Basic Mathematics(Prerequisite)
Differential calculus
Do you know what a physical quantity is? A physical quantity is any physical property that can be expressed in numbers. For example, time is a physical quantity as it can be expressed in numbers, but beauty is not as it cannot be expressed in numbers.
Scalar Quantities

If a physical quantity can be completely described only by its magnitude, then it is a scalar quantity. To measure the mass of an object, we only have to know how much matter is present in the object. Therefore, mass of an object is a physical quantity that only requires magnitude to be expressed. Therefore, we say that mass is a scalar quantity.

Some more examples of scalar quantities are time, area, volume, and energy.

We can add scalar quantities by simple arithmetic means.

It is difficult to plot scalar quantities on a graph.
Vector Quantities

There are some physical quantities that cannot be completely described only by their magnitudes. These physical quantities require direction along with magnitude. For example, if we consider force, then along with the magnitude of the force, we also have to know the direction along which the force is applied. Therefore, to describe a force, we require both its magnitude and direction. This type of physical quantity is called a vector quantity.
Therefore, we can define vector quantity as the physical quantity that requires both magnitude and direction to be described.

Some examples of vector quantities are velocity, force, weight, and displacement.

Vector quantities cannot be added or subtracted by simple arithmetic means.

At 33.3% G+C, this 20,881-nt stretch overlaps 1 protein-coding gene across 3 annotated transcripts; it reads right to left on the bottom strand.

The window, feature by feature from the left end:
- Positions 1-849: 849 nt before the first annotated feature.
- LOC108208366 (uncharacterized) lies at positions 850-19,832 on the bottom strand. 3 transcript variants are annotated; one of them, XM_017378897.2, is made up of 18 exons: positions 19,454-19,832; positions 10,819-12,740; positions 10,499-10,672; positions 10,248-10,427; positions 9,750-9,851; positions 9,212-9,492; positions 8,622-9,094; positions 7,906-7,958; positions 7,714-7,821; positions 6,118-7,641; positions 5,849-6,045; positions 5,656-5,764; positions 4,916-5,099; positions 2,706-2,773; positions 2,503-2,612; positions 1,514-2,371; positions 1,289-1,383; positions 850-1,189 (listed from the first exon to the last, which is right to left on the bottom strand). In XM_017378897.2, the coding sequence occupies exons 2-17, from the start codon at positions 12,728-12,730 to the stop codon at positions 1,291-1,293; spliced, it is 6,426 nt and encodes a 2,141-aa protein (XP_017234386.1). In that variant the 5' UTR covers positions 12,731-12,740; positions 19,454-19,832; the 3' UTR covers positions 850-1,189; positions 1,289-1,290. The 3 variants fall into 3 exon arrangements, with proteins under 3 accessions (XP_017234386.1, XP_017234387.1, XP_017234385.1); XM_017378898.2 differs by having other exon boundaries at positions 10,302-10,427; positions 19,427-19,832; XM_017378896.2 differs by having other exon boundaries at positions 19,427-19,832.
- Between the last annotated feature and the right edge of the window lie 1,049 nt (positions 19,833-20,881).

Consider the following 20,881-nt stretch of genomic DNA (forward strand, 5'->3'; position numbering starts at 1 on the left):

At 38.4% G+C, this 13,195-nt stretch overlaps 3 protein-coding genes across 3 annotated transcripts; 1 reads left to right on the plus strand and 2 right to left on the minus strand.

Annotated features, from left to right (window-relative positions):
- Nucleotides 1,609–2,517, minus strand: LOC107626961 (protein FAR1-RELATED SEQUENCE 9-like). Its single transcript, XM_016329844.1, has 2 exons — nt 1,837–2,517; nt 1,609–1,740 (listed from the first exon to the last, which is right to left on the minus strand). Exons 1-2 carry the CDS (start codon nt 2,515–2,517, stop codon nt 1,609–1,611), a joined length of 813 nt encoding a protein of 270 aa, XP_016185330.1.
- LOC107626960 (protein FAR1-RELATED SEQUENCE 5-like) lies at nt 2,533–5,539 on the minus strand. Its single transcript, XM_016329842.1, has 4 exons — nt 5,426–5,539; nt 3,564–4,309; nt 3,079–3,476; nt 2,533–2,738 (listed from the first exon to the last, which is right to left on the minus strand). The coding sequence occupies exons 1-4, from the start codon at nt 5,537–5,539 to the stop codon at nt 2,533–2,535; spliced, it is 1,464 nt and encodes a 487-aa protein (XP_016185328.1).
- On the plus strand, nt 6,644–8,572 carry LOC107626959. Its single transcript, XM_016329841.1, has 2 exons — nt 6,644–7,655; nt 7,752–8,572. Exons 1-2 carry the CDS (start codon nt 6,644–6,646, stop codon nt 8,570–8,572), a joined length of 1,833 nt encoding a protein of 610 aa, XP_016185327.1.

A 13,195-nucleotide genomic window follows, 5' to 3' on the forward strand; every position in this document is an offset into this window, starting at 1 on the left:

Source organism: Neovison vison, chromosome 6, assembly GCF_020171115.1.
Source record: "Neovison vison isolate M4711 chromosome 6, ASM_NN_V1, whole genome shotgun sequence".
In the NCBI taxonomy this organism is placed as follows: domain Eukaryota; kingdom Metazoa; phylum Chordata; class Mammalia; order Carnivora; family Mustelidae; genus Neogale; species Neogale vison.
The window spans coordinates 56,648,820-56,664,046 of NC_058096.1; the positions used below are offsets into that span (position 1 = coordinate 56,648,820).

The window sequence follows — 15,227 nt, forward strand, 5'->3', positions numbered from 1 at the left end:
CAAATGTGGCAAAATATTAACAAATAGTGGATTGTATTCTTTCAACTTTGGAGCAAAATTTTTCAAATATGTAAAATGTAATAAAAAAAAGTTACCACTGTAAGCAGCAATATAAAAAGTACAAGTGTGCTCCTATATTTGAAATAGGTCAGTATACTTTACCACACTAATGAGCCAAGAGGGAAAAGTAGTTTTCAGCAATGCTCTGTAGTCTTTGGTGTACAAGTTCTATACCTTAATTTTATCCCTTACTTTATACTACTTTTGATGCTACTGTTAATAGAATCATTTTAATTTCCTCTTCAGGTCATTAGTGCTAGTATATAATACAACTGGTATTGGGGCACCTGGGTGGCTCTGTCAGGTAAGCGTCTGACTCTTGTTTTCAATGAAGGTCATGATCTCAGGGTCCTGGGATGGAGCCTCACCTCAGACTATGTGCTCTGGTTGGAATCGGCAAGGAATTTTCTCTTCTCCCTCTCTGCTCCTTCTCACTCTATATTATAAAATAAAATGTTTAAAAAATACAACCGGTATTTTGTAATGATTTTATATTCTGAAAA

Vector quantities can easily be plotted on a graph.
Scalars v/s Vectors
Scalars 
Vectors 
A scalar quantity has only magnitude. 
A vector quantity has both magnitude and direction. 
Scalars can be added, subtracted, multiplied, and divided just as ordinary numbers i.e., scalars are subjected to simple arithmetic operations. 
Vectors cannot be added, subtracted, and multiplied following simple arithmetic laws. Arithmetic division of vectors is not possible at all. 
Example: mass, volume, time, distance, speed, work, temperature 
Example: displacement, velocity, acceleration, force 
Position Vector
Position vector of a point in a coordinate system is the straight line that joins the origin and the point.
Magnitude of the vector is the length of the straight line and its direction is along the angle θ from the positive xaxis.
Displacement Vector
Displacement vector is the straight line joining the initial and final positions.
Equality of Vectors
Two vectors and are said to be equal, if and only if they have the same magnitude and the same direction.
Calculus
Calculus is basically a way of calculating rate of changes (similar to slopes, but called derivatives in calculus), areas, volumes, and surface areas (for starters).
It’s easy to calculate these kinds of things with algebra and geometry if the shapes you’re interested in are simple. For example, if you have a straight line you can calculate the slope easily. But if you want to know the slope at an arbitrary point (any random point) on the graph of some function like xsquared or some other polynomial, then you would need to use calculus. In this case, calculus gives you a way of “zooming in” on the point you’re interested in to find the slope exactly at the point. This called a derivative.
If you have a cube or a sphere, you can calculate the volume and surface area easily. If you have an odd shape, you need to use calculus. You use calculus to make a infinite number or really small slices of the object you’re interested in, determine to sizes of the slices, and then add all those sizes up. This process is called integration. It turns out that integration is the reverse of derivation (finding a derivative).
In summary, calculus is a tool that lets you do calculation with complicated curves shapes, etc. that you would normally not be able to do with just algebra and geometry.
Differentiation and Integration
Differentiation is the process of obtaining the derived function f′(x) from the function f(x), where f′(x) is the derivative of f at x.
The derivatives of certain common functions are given in the Table of derivatives,
Table of derivatives :
f(x)  f'(x) 
x^{n}  nx^{n$$}^{1} 
sin x  cos x 
cos x  $$sin x 
tan x  sec^{2} x 
cot x  $$cosec^{2…} 
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